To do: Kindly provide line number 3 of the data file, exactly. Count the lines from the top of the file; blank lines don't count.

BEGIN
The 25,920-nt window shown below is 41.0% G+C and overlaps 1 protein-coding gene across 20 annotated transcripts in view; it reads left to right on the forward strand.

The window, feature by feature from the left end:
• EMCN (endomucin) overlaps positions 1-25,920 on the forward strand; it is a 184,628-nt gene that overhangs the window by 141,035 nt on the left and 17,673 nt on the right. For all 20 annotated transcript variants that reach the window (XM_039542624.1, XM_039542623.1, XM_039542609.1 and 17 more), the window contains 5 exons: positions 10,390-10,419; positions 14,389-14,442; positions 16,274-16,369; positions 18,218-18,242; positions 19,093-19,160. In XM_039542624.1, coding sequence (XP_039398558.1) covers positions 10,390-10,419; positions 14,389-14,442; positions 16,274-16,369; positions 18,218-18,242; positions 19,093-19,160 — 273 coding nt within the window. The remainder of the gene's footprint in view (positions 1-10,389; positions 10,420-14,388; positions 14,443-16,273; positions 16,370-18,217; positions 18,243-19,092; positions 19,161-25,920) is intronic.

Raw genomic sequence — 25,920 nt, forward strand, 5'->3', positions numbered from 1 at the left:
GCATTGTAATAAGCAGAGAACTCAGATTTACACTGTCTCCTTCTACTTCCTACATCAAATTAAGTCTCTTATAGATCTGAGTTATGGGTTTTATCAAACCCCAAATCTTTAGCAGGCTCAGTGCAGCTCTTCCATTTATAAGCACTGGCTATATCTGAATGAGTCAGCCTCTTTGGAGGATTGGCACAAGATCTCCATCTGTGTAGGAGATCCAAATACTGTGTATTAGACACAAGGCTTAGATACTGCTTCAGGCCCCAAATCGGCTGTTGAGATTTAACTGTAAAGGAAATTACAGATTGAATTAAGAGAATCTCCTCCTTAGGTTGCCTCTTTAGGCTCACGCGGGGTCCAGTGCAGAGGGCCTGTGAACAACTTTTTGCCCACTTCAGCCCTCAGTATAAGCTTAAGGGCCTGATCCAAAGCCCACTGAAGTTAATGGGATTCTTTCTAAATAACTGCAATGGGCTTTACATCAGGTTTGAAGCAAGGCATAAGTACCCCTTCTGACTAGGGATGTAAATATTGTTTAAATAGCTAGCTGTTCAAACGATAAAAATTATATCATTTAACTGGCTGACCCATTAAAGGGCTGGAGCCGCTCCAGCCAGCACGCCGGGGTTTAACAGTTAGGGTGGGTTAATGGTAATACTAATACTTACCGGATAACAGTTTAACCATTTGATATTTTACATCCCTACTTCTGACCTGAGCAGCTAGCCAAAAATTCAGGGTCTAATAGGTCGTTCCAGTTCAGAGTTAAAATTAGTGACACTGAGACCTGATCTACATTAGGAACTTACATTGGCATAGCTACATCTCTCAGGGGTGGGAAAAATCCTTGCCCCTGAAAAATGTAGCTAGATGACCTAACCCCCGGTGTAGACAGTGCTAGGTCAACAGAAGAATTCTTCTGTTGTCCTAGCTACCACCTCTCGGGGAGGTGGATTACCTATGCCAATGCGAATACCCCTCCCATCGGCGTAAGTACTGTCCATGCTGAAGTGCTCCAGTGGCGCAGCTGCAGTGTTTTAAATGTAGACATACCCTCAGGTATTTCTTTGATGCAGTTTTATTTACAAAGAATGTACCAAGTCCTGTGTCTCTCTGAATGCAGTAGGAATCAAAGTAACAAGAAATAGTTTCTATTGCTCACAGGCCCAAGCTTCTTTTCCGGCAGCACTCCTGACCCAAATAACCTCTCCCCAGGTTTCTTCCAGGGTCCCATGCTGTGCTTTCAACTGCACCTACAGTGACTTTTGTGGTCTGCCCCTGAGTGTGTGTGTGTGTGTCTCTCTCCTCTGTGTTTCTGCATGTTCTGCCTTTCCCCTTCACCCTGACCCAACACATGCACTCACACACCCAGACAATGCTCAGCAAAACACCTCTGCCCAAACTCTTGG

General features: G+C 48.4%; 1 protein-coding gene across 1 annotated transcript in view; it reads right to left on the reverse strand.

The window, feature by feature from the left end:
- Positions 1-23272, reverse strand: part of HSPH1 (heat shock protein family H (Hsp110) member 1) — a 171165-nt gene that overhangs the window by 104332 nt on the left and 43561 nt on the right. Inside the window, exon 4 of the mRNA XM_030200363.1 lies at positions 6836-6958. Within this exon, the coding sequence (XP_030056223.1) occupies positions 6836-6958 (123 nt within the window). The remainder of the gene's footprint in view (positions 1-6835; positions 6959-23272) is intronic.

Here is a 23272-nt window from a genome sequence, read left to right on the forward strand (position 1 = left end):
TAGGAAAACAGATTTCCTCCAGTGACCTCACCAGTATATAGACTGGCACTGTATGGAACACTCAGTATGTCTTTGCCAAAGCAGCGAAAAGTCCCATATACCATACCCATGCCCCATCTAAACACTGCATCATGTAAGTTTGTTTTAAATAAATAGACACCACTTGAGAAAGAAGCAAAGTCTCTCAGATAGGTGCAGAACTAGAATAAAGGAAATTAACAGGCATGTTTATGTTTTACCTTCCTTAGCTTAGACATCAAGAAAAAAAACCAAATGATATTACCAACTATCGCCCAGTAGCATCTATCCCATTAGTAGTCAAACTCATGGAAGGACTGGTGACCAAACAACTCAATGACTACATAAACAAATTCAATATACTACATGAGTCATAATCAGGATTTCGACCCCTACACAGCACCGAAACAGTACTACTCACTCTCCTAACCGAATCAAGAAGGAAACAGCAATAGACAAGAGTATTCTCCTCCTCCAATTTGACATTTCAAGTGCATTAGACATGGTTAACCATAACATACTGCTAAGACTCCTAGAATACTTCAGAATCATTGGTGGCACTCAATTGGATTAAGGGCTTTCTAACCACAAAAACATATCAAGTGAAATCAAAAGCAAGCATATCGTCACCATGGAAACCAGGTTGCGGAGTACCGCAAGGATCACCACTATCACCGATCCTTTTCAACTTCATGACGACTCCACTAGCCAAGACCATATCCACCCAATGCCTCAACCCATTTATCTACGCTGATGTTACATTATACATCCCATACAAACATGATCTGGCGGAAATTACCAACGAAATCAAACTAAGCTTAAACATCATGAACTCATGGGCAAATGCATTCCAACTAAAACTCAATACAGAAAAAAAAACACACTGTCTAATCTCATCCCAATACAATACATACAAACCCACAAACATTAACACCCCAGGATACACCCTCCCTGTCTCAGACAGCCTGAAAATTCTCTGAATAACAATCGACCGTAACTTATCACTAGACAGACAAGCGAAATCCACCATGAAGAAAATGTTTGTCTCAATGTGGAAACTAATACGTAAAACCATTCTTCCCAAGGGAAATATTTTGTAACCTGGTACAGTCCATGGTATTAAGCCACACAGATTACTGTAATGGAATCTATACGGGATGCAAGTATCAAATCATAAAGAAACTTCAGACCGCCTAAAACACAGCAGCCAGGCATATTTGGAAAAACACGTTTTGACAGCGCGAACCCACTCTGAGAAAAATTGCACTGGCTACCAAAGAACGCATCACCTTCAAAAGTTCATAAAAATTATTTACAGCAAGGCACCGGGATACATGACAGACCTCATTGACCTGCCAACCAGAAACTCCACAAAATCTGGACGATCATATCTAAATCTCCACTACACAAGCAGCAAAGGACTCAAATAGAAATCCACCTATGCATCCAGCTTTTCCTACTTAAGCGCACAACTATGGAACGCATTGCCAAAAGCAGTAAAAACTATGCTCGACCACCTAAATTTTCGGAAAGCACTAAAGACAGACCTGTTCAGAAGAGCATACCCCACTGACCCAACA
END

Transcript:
• EMCN (endomucin) overlaps positions 1-25,920 on the forward strand; it is a 184,628-nt gene that overhangs the window by 141,035 nt on the left and 17,673 nt on the right. For all 20 annotated transcript variants that reach the window (XM_039542624.1, XM_039542623.1, XM_039542609.1 and 17 more), the window contains 5 exons: positions 10,390-10,419; positions 14,389-14,442; positions 16,274-16,369; positions 18,218-18,242; positions 19,093-19,160. In XM_039542624.1, coding sequence (XP_039398558.1) covers positions 10,390-10,419; positions 14,389-14,442; positions 16,274-16,369; positions 18,218-18,242; positions 19,093-19,160 — 273 coding nt within the window. The remainder of the gene's footprint in view (positions 1-10,389; positions 10,420-14,388; positions 14,443-16,273; positions 16,370-18,217; positions 18,243-19,092; positions 19,161-25,920) is intronic.